Every bottom line set by NZ First leader Winston Peters through the election campaign would have been on the minds of the other leaders who knew there was a good chance he'd hold the balance of power.
National leader Bill English and Labour's Jacinda Ardern will now be looking at those key policies to determine what, if anything, they'd be happy to adopt in order to form government.
To Peters the most important issues have ranged from not taxing farmers for water, manned re-entry into Pike River and a reduction in immigration.
Now that the campaign is over and it's confirmed he's the kingmaker, he's keeping tight-lipped on what exactly are his most important priorities.
"It would be very foolish to tell you, wouldn't it?
"Negotiating is about getting all you possibly can for the people that voted for you and that means you've got to be smart, and clever, and determined and resolute and the last thing you do is start playing your cards before you get to the table."
Despite English suggesting on election night that he wanted to get started on negotiations "reasonably quickly" the process will go at the pace Peters determines.
He's not in a rush. While he declared on Saturday night he held the most important cards, the full deck won't be revealed until October 7 when the special votes, including the results from overseas voters, are released.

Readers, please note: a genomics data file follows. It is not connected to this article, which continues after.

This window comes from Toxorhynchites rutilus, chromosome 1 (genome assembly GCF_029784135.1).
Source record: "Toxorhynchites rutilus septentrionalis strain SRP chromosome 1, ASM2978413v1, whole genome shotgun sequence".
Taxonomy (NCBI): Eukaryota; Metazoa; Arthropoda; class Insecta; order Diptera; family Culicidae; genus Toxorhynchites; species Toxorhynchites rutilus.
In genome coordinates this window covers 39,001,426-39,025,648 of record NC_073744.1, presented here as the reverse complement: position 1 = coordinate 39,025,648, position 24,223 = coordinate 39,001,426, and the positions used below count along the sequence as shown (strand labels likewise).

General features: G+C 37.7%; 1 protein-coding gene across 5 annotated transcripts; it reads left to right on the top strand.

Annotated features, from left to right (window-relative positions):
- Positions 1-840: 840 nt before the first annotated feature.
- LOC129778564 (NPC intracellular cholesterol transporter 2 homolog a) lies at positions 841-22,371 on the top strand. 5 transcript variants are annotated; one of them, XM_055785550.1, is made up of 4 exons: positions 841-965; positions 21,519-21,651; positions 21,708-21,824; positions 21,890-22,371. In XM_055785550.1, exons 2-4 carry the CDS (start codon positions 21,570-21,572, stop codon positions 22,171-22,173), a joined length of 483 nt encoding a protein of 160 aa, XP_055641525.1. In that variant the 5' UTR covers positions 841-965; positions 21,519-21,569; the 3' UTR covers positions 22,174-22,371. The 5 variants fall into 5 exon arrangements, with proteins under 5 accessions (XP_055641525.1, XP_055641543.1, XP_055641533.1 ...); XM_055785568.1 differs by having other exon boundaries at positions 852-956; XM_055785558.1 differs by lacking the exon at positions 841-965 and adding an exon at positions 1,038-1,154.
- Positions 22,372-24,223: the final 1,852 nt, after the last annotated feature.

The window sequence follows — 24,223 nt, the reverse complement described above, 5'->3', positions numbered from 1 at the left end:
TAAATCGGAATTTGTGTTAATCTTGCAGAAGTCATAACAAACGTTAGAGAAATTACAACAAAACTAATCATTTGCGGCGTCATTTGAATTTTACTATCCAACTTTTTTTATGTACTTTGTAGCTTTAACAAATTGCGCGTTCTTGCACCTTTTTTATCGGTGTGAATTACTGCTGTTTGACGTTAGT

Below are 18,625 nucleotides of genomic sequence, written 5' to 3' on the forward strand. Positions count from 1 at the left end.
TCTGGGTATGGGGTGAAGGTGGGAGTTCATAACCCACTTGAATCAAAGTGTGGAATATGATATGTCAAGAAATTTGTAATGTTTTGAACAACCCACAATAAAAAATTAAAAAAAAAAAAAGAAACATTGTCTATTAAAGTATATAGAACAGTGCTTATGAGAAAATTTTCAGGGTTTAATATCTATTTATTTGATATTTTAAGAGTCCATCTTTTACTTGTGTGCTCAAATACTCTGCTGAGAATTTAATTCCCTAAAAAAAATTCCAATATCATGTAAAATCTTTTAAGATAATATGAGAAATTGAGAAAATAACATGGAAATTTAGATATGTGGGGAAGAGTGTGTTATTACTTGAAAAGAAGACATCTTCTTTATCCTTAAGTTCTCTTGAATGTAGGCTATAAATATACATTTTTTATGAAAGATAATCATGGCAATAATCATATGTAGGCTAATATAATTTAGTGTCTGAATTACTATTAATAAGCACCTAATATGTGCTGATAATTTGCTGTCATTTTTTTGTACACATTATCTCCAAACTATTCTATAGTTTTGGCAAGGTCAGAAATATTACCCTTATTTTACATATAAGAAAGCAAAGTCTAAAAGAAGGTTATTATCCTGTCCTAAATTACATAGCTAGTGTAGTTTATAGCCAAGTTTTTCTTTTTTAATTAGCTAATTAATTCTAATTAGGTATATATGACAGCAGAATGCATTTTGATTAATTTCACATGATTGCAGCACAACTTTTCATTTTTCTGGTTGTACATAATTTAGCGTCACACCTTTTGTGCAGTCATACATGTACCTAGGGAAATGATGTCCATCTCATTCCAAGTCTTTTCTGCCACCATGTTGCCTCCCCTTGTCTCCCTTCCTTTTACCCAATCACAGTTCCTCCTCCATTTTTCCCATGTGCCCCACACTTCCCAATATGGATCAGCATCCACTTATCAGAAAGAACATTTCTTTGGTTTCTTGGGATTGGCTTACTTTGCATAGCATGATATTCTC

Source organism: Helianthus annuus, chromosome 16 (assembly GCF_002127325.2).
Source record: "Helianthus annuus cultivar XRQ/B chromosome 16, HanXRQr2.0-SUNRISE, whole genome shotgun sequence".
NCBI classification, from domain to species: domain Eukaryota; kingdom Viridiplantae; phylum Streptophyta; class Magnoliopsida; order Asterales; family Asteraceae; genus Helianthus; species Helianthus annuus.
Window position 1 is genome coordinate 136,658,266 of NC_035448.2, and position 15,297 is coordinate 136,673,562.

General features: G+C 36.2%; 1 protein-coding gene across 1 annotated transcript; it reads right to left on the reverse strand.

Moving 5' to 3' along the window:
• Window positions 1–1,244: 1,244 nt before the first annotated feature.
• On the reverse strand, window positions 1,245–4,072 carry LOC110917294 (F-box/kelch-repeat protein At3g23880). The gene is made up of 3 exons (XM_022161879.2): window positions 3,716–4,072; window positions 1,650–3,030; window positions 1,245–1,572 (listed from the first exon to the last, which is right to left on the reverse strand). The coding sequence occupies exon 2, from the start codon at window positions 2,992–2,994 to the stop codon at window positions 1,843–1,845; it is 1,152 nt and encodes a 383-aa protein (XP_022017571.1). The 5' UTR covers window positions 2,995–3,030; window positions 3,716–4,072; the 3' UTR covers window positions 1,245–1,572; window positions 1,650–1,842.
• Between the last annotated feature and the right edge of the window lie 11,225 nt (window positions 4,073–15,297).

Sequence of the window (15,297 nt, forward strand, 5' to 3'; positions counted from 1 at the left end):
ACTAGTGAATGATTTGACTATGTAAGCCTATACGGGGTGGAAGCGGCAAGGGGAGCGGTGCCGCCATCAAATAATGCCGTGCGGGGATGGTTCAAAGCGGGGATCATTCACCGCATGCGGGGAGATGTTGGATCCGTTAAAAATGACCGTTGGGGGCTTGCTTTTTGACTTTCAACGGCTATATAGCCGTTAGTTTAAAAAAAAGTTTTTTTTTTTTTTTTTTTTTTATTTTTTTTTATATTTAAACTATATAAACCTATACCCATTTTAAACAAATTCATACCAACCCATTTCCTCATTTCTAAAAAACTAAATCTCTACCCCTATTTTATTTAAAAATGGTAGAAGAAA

In 2014 those votes took one seat off National and gave it to the Greens. Early predictions this year have suggested National could lose two seats, with traditionally left-leaning votes giving an extra seat each to Labour and the Green Party.
Once that's determined the real negotiations are expected to begin.
Ministerial positions are not off the table, but the question now is what Peters might want. He's been deputy prime minister twice before, working with National under Jim Bolger and Jenny Shipley and Labour under Helen Clark.
But at 72 Peters says he's "been there and done that", apparently not keen for a third go. He's also been foreign minister and treasurer, the latter being a position created for him.
But he said he'd put principles before power.
"I'm a person that walked out twice from ministerial positions, in fact the second most important person in this country, on a matter of principles," he said.
Other MPs could also be in line for ministerial or associate positions, including deputy leader Ron Mark, Tracey Martin, Fletcher Tabuteau and Darroch Ball.